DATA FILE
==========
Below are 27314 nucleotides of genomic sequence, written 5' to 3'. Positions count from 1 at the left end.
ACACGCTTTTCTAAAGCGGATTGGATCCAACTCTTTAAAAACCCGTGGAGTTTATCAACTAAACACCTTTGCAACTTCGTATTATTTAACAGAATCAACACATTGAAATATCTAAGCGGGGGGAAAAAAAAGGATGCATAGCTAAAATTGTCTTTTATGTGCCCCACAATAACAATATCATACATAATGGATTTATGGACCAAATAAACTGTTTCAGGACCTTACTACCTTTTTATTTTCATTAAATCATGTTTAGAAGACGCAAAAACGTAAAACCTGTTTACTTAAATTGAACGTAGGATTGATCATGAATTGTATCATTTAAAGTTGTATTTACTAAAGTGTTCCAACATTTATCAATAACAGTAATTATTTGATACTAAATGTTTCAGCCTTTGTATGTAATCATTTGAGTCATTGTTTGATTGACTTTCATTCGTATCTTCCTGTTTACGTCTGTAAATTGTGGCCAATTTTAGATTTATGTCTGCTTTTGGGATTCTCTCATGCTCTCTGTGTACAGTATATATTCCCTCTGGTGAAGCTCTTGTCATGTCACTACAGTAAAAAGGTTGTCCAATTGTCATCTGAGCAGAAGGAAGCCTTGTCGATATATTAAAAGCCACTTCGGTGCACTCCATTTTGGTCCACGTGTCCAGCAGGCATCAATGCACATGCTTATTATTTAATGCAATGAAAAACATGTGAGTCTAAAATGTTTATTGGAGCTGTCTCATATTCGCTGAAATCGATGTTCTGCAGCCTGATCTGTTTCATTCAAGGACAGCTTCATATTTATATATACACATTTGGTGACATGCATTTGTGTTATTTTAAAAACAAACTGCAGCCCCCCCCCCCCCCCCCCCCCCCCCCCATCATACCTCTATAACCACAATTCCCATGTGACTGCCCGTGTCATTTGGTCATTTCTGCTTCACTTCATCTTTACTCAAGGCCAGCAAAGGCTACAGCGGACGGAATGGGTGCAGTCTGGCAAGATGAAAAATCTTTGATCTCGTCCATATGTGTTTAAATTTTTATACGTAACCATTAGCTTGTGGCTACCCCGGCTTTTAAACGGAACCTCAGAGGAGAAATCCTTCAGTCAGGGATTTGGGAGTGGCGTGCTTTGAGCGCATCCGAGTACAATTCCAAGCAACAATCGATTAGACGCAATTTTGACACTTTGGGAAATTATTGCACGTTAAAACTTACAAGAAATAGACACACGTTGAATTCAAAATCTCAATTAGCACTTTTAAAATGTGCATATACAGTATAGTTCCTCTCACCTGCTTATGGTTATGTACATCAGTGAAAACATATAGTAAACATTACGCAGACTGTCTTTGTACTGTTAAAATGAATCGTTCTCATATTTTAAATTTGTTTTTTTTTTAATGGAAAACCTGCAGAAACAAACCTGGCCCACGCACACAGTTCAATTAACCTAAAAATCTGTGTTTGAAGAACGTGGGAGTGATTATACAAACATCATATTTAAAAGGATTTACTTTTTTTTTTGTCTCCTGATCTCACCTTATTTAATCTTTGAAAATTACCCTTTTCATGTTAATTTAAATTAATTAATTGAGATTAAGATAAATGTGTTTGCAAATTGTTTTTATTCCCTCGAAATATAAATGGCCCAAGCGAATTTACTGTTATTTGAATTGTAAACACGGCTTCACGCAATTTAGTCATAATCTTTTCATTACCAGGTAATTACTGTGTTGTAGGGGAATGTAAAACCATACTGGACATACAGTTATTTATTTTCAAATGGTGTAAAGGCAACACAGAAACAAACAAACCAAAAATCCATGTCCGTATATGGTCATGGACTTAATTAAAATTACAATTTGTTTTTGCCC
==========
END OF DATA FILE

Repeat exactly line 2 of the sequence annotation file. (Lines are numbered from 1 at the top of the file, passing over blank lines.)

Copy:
ACACGCTTTTCTAAAGCGGATTGGATCCAACTCTTTAAAAACCCGTGGAGTTTATCAACTAAACACCTTTGCAACTTCGTATTATTTAACAGAATCAACACATTGAAATATCTAAGCGGGGGGAAAAAAAAGGATGCATAGCTAAAATTGTCTTTTATGTGCCCCACAATAACAATATCATACATAATGGATTTATGGACCAAATAAACTGTTTCAGGACCTTACTACCTTTTTATTTTCATTAAATCATGTTTAGAAGACGCAAAAACGTAAAACCTGTTTACTTAAATTGAACGTAGGATTGATCATGAATTGTATCATTTAAAGTTGTATTTACTAAAGTGTTCCAACATTTATCAATAACAGTAATTATTTGATACTAAATGTTTCAGCCTTTGTATGTAATCATTTGAGTCATTGTTTGATTGACTTTCATTCGTATCTTCCTGTTTACGTCTGTAAATTGTGGCCAATTTTAGATTTATGTCTGCTTTTGGGATTCTCTCATGCTCTCTGTGTACAGTATATATTCCCTCTGGTGAAGCTCTTGTCATGTCACTACAGTAAAAAGGTTGTCCAATTGTCATCTGAGCAGAAGGAAGCCTTGTCGATATATTAAAAGCCACTTCGGTGCACTCCATTTTGGTCCACGTGTCCAGCAGGCATCAATGCACATGCTTATTATTTAATGCAATGAAAAACATGTGAGTCTAAAATGTTTATTGGAGCTGTCTCATATTCGCTGAAATCGATGTTCTGCAGCCTGATCTGTTTCATTCAAGGACAGCTTCATATTTATATATACACATTTGGTGACATGCATTTGTGTTATTTTAAAAACAAACTGCAGCCCCCCCCCCCCCCCCCCCCCCCCCCCATCATACCTCTATAACCACAATTCCCATGTGACTGCCCGTGTCATTTGGTCATTTCTGCTTCACTTCATCTTTACTCAAGGCCAGCAAAGGCTACAGCGGACGGAATGGGTGCAGTCTGGCAAGATGAAAAATCTTTGATCTCGTCCATATGTGTTTAAATTTTTATACGTAACCATTAGCTTGTGGCTACCCCGGCTTTTAAACGGAACCTCAGAGGAGAAATCCTTCAGTCAGGGATTTGGGAGTGGCGTGCTTTGAGCGCATCCGAGTACAATTCCAAGCAACAATCGATTAGACGCAATTTTGACACTTTGGGAAATTATTGCACGTTAAAACTTACAAGAAATAGACACACGTTGAATTCAAAATCTCAATTAGCACTTTTAAAATGTGCATATACAGTATAGTTCCTCTCACCTGCTTATGGTTATGTACATCAGTGAAAACATATAGTAAACATTACGCAGACTGTCTTTGTACTGTTAAAATGAATCGTTCTCATATTTTAAATTTGTTTTTTTTTTAATGGAAAACCTGCAGAAACAAACCTGGCCCACGCACACAGTTCAATTAACCTAAAAATCTGTGTTTGAAGAACGTGGGAGTGATTATACAAACATCATATTTAAAAGGATTTACTTTTTTTTTTGTCTCCTGATCTCACCTTATTTAATCTTTGAAAATTACCCTTTTCATGTTAATTTAAATTAATTAATTGAGATTAAGATAAATGTGTTTGCAAATTGTTTTTATTCCCTCGAAATATAAATGGCCCAAGCGAATTTACTGTTATTTGAATTGTAAACACGGCTTCACGCAATTTAGTCATAATCTTTTCATTACCAGGTAATTACTGTGTTGTAGGGGAATGTAAAACCATACTGGACATACAGTTATTTATTTTCAAATGGTGTAAAGGCAACACAGAAACAAACAAACCAAAAATCCATGTCCGTATATGGTCATGGACTTAATTAAAATTACAATTTGTTTTTGCCC